The fire response was upgraded to a second alarm while firefighters heading to the scene, Binghamton Fire Chief Daniel Thomas said.

Crews remained outside the building to fight the fire due to the heat. These types of fires can be especially difficult to knock down and combat for extinguishment. The warehouse was believed to be abandoned also.

When they arrived, firefighters saw fire coming from multiple floors in the four-story brick building and heavy smoke, Thomas said. Because of the intense heat and fears of a possible collapse, firefighters set up about 75 feet from the building and poured water into the building using aerial trucks.

Part of the building collapsed as Binghamton firefighters were entering their fifth hour of putting out a fire at 301 Water Street in the former Derby Factory Outlet building. There are no reports of injuries.

After firefighting operations were into the fifth hour, portions of the third & fourth floors, and the roof had collapsed; another major collapse happened about 45 minutes later. The building is a total loss, Thomas said.

About 40 firefighters were on the scene at the height of the fire that was under control, but not extinguished by mid-morning. No one was hurt in the fire.

Due to a fire at the Derby Building located at 301 Water Street in downtown Binghamton, the Broome County Health Department had issued a respiratory alert for those in the vicinity of the fire. This included, center city extending northeast between Front Street and Brandywine Ave Route 7. Humid conditions had prolonged smoke dissipation in the area. Those located within this area were advised to take precautions and to avoid unnecessary smoke inhalation by staying indoors and avoid travel in the area of the warehouse fire till containment/extinguishment was completed by the Binghamton Fire department.

(The usual disclaimers: I am not a journalist; this is a blog that expresses an outlook and is not conclusive in any shape or manner.)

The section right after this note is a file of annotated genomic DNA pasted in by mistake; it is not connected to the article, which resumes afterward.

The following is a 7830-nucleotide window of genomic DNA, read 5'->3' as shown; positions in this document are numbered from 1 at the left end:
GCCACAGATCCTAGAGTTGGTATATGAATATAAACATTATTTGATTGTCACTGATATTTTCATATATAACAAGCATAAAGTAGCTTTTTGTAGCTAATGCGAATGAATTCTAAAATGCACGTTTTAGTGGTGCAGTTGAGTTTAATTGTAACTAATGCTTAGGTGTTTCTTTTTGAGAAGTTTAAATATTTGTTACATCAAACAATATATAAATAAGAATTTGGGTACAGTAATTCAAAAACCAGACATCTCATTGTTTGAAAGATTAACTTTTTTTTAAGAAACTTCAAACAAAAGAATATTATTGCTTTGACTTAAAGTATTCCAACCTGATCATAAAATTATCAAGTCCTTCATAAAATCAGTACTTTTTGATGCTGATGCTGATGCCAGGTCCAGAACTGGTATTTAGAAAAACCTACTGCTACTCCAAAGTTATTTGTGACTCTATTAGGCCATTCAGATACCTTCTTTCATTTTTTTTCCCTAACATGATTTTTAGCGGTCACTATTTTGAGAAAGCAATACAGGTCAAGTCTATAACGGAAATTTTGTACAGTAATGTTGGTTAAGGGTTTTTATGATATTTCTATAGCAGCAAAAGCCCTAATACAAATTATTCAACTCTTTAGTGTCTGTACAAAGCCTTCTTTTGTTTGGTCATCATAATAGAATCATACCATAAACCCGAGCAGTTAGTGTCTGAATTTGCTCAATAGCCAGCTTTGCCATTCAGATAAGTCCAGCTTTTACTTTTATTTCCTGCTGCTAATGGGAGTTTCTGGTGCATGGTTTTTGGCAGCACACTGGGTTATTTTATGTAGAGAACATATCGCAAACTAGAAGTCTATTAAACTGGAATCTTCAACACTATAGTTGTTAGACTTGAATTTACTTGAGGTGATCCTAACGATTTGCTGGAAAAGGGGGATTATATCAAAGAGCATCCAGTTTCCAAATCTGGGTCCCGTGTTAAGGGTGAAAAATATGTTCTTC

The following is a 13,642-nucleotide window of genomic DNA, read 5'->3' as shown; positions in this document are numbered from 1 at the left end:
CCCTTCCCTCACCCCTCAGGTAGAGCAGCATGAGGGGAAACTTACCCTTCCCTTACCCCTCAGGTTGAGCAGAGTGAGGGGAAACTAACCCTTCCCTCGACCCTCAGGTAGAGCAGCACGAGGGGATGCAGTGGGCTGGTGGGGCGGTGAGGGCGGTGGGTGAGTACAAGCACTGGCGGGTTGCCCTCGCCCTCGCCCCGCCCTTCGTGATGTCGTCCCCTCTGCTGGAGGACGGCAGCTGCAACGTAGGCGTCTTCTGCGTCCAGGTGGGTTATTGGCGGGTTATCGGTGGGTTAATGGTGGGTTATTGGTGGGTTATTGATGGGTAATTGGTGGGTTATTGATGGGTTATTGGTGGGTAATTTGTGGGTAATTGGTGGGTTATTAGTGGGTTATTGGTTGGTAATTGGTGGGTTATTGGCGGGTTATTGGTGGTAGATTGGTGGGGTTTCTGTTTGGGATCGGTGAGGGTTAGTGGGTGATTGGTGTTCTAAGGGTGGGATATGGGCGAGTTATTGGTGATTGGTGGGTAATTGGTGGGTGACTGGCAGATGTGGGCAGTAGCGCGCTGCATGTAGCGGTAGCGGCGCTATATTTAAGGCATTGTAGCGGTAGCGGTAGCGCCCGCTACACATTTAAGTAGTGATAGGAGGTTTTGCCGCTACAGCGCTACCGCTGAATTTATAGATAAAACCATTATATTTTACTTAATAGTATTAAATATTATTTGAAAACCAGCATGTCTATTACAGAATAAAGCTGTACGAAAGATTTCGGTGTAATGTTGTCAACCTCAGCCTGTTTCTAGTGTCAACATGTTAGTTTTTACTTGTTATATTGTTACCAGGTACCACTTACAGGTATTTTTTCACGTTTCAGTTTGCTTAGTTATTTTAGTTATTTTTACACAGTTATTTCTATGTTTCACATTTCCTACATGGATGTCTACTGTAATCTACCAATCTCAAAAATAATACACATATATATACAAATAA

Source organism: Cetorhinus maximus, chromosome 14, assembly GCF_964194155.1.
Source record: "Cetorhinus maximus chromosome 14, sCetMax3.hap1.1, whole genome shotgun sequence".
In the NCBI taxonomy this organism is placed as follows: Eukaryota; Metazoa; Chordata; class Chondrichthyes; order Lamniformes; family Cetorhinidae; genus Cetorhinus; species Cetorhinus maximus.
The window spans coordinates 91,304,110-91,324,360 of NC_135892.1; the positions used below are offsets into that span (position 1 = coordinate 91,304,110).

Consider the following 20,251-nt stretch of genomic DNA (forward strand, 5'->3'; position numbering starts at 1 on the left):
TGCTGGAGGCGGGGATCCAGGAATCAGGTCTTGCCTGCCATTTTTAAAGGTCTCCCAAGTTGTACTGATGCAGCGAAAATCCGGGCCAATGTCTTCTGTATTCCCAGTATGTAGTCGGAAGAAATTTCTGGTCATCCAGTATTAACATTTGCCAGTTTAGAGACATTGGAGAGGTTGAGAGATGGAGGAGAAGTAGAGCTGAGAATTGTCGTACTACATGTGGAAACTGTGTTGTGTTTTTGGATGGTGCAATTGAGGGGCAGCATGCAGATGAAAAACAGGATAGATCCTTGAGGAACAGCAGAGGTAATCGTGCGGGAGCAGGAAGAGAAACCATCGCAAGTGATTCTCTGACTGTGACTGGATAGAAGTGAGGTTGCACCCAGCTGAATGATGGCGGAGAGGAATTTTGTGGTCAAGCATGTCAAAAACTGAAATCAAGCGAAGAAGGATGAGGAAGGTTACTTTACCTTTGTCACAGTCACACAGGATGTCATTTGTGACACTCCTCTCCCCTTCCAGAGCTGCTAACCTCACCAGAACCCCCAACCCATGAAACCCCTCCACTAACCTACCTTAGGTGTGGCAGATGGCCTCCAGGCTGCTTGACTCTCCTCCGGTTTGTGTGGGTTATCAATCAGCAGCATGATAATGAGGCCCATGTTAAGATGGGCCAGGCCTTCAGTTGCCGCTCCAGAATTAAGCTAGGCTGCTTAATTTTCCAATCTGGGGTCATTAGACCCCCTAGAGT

Wednesday, June 1, 2011

NFPA announces theme for Fire Prevention Week 2011

"Protect Your Family From Fire"

News releases By: National Fire Protection Association (NFPA)

May 31, 2011 – The National Fire Protection Association (NFPA) announces the theme for Fire Prevention Week - "Protect Your Family From Fire." Fire Prevention Week will be held October 9-15, 2011. NFPA has sponsored the fire prevention campaign since 1922, spreading awareness of the dangers of fires and inspiring individuals to prevent the deaths, injuries, and destruction they cause. This year’s theme focuses on how to protect your family from fire by planning ahead and integrating simple things into your everyday life.

Fires in the home take a great toll on life and property each year. During the five-year-period from 2005-2009, NFPA estimates that U.S. fire departments responded to an average of 373,900 reported home structure fires per year. These fires caused an estimated average of 2,650 civilian deaths, 12,890 civilian injuries, and $7.1 billion in direct property damage per year. Smoking materials remain the leading cause of home fire deaths, while cooking equipment is the leading cause of home structure fires and home fire injuries.

Installing systems such as smoke alarms and residential fire sprinklers, as well as identifying potential hazards, can reduce the risk of home fires and property loss, injury, or death due to fire. Nearly two-thirds of home structure fire deaths occur in homes where there was no smoke alarm, or where smoke alarms were present but failed to operate.

NFPA has taken the lead in public fire safety outreach by serving as the official sponsor of Fire Prevention Week for 89 years. The annual public awareness and safety commemoration, which is proclaimed by the President of the United States each year, is observed by fire departments in the U.S. and Canada to mark the anniversary of the Great Chicago Fire of 1871. According to the National Archives and Records Administration’s Library Information Center, Fire Prevention Week is the longest running public health and safety observance on record.

Visit the Fire Prevention Week website for safety tips, statistical information, and more. The materials are available for use by fire departments, teachers, families and anyone interested in learning or teaching about fire safety.

About the National Fire Protection Association (NFPA)
NFPA is a worldwide leader in fire, electrical, building, and life safety. The mission of the international nonprofit organization founded in 1896 is to reduce the worldwide burden of fire and other hazards on the quality of life by providing and advocating consensus codes and standards, research, training, and education.

(The usual disclaimers: I am not a journalist; this is a blog that expresses an outlook and is not conclusive in any shape or manner.)